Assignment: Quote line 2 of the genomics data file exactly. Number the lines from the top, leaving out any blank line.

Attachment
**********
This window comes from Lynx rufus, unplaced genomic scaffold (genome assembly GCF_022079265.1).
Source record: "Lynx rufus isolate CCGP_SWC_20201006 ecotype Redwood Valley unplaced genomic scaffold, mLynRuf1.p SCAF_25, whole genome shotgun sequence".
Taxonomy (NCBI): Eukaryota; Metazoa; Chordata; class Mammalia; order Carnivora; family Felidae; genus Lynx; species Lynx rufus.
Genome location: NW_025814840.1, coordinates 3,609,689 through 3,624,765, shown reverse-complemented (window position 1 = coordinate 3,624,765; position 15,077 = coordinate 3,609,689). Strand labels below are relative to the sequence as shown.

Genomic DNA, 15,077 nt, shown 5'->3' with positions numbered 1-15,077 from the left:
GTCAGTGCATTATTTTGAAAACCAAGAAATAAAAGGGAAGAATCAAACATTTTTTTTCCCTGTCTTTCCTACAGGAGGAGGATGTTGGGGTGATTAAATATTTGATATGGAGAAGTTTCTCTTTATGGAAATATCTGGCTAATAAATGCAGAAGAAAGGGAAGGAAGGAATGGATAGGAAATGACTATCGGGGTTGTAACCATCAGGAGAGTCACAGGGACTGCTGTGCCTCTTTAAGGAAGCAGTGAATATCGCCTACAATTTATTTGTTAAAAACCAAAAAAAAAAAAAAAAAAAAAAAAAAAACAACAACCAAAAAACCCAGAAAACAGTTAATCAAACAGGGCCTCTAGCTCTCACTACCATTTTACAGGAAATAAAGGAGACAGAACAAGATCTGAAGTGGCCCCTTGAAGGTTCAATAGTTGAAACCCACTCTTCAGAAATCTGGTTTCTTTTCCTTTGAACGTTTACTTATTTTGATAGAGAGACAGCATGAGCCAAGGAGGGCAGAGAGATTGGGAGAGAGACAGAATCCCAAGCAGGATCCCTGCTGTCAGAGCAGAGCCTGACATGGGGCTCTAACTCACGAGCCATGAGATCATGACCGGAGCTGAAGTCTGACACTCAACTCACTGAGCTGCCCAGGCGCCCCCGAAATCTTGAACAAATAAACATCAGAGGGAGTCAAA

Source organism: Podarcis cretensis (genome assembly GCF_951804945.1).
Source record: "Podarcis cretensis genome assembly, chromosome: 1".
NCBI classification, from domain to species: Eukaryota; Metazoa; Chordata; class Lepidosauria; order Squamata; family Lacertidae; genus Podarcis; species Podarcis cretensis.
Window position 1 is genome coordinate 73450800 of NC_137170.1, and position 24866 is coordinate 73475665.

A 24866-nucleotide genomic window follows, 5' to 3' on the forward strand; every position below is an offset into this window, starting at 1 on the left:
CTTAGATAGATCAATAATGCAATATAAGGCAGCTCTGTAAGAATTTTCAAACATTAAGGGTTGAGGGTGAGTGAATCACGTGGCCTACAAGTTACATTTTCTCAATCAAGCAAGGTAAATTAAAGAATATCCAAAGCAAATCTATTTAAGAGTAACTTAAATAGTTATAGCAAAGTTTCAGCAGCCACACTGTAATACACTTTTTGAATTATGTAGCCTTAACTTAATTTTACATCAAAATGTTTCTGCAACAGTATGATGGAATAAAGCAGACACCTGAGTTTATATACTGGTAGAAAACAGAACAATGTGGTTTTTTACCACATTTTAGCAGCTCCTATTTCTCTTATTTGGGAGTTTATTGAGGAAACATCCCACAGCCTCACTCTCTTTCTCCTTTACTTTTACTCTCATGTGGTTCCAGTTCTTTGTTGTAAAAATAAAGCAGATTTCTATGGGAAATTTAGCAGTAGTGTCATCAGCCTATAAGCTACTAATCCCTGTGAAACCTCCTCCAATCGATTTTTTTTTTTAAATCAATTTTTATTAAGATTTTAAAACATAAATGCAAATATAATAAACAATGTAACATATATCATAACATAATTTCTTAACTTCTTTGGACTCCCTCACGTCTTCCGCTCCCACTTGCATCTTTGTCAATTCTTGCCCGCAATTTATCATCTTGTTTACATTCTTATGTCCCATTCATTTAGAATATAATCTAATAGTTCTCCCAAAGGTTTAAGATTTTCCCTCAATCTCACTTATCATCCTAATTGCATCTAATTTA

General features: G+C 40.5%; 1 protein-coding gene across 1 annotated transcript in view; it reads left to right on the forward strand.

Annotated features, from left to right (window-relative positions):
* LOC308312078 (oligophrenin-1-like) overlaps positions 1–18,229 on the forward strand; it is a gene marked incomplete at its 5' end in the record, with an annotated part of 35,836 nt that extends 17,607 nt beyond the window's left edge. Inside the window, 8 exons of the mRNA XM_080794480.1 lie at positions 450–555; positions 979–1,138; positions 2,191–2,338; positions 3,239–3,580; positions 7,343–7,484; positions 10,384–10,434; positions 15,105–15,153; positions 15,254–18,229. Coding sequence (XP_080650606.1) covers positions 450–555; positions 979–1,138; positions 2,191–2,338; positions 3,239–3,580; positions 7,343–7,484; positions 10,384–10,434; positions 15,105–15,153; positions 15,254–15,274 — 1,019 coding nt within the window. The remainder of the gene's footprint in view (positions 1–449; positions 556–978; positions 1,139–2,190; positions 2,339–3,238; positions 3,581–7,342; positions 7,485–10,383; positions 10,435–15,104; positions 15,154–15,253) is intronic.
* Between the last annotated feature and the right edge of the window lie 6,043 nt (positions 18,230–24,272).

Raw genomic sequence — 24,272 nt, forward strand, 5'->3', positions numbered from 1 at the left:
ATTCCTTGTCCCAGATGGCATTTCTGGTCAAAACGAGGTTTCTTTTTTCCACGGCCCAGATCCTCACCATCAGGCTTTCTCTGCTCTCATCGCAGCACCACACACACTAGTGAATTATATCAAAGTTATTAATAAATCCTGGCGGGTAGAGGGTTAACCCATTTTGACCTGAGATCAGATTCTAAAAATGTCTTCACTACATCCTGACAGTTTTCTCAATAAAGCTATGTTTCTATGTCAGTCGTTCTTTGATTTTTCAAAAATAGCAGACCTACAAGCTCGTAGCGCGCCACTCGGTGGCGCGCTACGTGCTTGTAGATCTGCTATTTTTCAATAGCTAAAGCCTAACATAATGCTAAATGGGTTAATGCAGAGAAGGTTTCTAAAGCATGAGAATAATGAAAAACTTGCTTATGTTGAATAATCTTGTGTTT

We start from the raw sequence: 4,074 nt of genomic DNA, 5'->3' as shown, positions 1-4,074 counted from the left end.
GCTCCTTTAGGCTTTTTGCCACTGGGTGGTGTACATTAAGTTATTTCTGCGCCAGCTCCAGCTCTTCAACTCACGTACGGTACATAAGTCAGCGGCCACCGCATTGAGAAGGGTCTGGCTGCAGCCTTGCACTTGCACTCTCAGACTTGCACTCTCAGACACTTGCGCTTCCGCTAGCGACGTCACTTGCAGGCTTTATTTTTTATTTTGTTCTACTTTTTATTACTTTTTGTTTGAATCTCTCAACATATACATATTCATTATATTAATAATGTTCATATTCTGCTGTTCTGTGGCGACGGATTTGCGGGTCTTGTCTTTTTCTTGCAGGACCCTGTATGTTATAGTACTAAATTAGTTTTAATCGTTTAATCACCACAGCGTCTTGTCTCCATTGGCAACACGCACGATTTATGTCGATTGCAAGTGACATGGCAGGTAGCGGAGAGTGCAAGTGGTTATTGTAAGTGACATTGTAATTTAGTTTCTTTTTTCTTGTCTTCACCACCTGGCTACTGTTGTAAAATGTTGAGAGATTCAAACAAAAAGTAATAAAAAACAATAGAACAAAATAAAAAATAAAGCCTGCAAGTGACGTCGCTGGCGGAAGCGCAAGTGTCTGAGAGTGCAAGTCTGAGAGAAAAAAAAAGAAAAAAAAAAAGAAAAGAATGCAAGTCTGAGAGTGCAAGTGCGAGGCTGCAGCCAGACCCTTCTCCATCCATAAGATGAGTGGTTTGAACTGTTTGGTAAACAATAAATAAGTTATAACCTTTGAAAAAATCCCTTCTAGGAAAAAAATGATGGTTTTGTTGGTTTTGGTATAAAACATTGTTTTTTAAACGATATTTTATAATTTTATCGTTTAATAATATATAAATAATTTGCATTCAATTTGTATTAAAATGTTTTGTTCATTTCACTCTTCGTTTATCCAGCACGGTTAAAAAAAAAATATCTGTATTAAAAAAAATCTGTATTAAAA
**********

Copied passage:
Source record: "Lynx rufus isolate CCGP_SWC_20201006 ecotype Redwood Valley unplaced genomic scaffold, mLynRuf1.p SCAF_25, whole genome shotgun sequence".